HARRISBURG – The Senate Appropriations Committee, chaired by Sen. Scott Martin (R-13), continued public hearings on the proposed 2023-24 state budget Tuesday with the Pennsylvania Treasury and the Department of Conservation and Natural Resources.
Gov. Josh Shapiro’s $45.8 billion plan seeks to boost state spending by more than $1.3 billion above the current year’s budget. Projections indicate it will nearly wipe out the state’s Rainy Day Fund in five years.
Treasurer Stacy Garrity testified that, with the national economy possibly facing recession, Pennsylvania has a choice: spend modestly now, or face a possible fiscal cliff as federal funds dry up and the Rainy Day Fund is depleted. She noted that Pennsylvania’s credit rating could be improved by reducing the structural budget deficit and boosting the Rainy Day Fund.
The committee also discussed the performance of the PA 529 college savings program and PA ABLE savings program for Pennsylvanians with disabilities. Getting more unclaimed property into the hands of citizens and protecting state investments were also topics covered.
Senator Martin on the Importance of the Rainy Day Fund, Responsible Budgeting and More
- Treasurer Garrity urged lawmakers to take a cautious approach to the budget and make greater investments in Pennsylvania’s Rainy Day Fund.
- Pennsylvania’s credit rating is strong, but still shows room for improvement. Addressing the state’s structural imbalance and unfunded pension liabilities would be helpful in making Pennsylvania a leader among states in terms of credit ratings and reducing debt costs.
- The new transparency portal implemented by Treasury has helped add a new layer of accountability in how state tax dollars are managed and allocated.
- Treasury has returned 337 military decorations and medals to veterans and their families as part of the Department’s efforts to return unclaimed property. The Department also recently won a U.S. Supreme Court case to help return an additional $19 million in unclaimed property to Pennsylvanians.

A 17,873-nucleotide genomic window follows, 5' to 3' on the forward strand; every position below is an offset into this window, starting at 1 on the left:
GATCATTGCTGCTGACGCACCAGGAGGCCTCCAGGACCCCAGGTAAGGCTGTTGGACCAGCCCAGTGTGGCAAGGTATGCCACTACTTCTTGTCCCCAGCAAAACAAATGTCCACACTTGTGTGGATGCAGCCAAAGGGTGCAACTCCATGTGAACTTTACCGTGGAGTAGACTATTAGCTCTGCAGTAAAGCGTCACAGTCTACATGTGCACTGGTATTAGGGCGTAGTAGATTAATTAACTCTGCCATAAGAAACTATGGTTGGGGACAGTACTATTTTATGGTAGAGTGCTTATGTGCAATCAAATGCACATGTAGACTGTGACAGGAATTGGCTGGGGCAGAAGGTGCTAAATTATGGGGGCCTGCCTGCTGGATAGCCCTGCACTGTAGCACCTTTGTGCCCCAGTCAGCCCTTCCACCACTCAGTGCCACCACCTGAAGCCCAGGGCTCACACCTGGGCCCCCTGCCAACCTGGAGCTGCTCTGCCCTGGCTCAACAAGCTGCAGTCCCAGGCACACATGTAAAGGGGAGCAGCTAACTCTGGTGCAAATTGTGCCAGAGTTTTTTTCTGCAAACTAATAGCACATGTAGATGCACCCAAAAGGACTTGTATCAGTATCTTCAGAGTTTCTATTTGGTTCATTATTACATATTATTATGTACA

Department of Conservation and Natural Resources
DCNR is requesting a bigger budget while failing to take advantage of current revenue opportunities. Several committee members joined Senate Environmental Resources and Energy Committee Chair Gene Yaw (R-23) in noting that by refusing to allow non-surface disturbance leases for natural gas, DCNR is passing up revenue that could fund recreational programs and services across the state.
Secretary Cindy Dunn was also questioned about DCNR policies inhibiting efforts to connect more Pennsylvanians to broadband. Also discussed were invasive species management, the department’s readiness to implement carbon sequestration technology, the success of a program of ATV trails on state lands and other topics.
- Pennsylvania has opportunities to leverage the land and assets it owns without disturbing the local environment. DCNR’s current approach was likened to sitting on a winning lottery ticket and not cashing it.
- Existing DCNR policies may be hindering the state’s efforts to connect more Pennsylvanians to broadband.
- DCNR has more than 100 job openings currently, but is requesting 21 new positions above this complement.
- The Department is expecting a difficult year in terms of invasive species management. This includes threats associated with tick-borne illness.
- DCNR’s Outdoor Corps continues to offer critical job training and educational opportunities for young people.
You can find the hearings schedule, livestreams, daily recaps and video from prior hearings at PASenateGOP.com.
CONTACT: Jason Thompson